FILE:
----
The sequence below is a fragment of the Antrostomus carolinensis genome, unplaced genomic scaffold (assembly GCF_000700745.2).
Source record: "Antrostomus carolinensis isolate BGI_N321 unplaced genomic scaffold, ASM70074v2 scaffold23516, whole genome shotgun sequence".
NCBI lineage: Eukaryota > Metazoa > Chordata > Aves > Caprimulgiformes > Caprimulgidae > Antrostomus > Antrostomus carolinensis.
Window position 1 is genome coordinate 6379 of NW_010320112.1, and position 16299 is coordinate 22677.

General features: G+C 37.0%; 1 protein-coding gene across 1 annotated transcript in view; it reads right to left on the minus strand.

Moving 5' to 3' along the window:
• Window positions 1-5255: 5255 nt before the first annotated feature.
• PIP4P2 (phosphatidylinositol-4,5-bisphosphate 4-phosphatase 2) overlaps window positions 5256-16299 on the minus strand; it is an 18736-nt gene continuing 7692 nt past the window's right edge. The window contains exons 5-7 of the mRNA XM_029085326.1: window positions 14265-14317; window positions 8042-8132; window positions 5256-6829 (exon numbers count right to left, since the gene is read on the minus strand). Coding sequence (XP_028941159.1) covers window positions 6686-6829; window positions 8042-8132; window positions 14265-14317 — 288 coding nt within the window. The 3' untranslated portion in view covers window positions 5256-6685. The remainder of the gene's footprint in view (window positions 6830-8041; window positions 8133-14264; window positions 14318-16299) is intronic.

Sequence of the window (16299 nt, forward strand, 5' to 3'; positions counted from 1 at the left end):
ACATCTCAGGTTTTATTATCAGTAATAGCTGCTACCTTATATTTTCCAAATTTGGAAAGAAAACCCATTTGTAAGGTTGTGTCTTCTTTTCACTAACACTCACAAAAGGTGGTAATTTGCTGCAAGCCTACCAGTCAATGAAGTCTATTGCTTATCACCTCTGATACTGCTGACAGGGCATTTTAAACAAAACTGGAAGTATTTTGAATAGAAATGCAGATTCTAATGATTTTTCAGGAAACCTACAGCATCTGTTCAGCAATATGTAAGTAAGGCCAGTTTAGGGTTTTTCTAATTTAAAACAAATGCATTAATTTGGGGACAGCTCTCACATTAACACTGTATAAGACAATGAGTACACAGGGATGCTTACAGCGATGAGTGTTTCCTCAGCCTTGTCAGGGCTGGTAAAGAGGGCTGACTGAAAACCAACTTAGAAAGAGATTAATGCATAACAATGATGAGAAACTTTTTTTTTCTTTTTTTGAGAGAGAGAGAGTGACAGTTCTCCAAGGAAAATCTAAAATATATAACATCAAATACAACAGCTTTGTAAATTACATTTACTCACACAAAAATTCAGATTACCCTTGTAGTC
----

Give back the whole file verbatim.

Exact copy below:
The sequence below is a fragment of the Antrostomus carolinensis genome, unplaced genomic scaffold (assembly GCF_000700745.2).
Source record: "Antrostomus carolinensis isolate BGI_N321 unplaced genomic scaffold, ASM70074v2 scaffold23516, whole genome shotgun sequence".
NCBI lineage: Eukaryota > Metazoa > Chordata > Aves > Caprimulgiformes > Caprimulgidae > Antrostomus > Antrostomus carolinensis.
Window position 1 is genome coordinate 6379 of NW_010320112.1, and position 16299 is coordinate 22677.

General features: G+C 37.0%; 1 protein-coding gene across 1 annotated transcript in view; it reads right to left on the minus strand.

Moving 5' to 3' along the window:
• Window positions 1-5255: 5255 nt before the first annotated feature.
• PIP4P2 (phosphatidylinositol-4,5-bisphosphate 4-phosphatase 2) overlaps window positions 5256-16299 on the minus strand; it is an 18736-nt gene continuing 7692 nt past the window's right edge. The window contains exons 5-7 of the mRNA XM_029085326.1: window positions 14265-14317; window positions 8042-8132; window positions 5256-6829 (exon numbers count right to left, since the gene is read on the minus strand). Coding sequence (XP_028941159.1) covers window positions 6686-6829; window positions 8042-8132; window positions 14265-14317 — 288 coding nt within the window. The 3' untranslated portion in view covers window positions 5256-6685. The remainder of the gene's footprint in view (window positions 6830-8041; window positions 8133-14264; window positions 14318-16299) is intronic.

Sequence of the window (16299 nt, forward strand, 5' to 3'; positions counted from 1 at the left end):
ACATCTCAGGTTTTATTATCAGTAATAGCTGCTACCTTATATTTTCCAAATTTGGAAAGAAAACCCATTTGTAAGGTTGTGTCTTCTTTTCACTAACACTCACAAAAGGTGGTAATTTGCTGCAAGCCTACCAGTCAATGAAGTCTATTGCTTATCACCTCTGATACTGCTGACAGGGCATTTTAAACAAAACTGGAAGTATTTTGAATAGAAATGCAGATTCTAATGATTTTTCAGGAAACCTACAGCATCTGTTCAGCAATATGTAAGTAAGGCCAGTTTAGGGTTTTTCTAATTTAAAACAAATGCATTAATTTGGGGACAGCTCTCACATTAACACTGTATAAGACAATGAGTACACAGGGATGCTTACAGCGATGAGTGTTTCCTCAGCCTTGTCAGGGCTGGTAAAGAGGGCTGACTGAAAACCAACTTAGAAAGAGATTAATGCATAACAATGATGAGAAACTTTTTTTTTCTTTTTTTGAGAGAGAGAGAGTGACAGTTCTCCAAGGAAAATCTAAAATATATAACATCAAATACAACAGCTTTGTAAATTACATTTACTCACACAAAAATTCAGATTACCCTTGTAGTC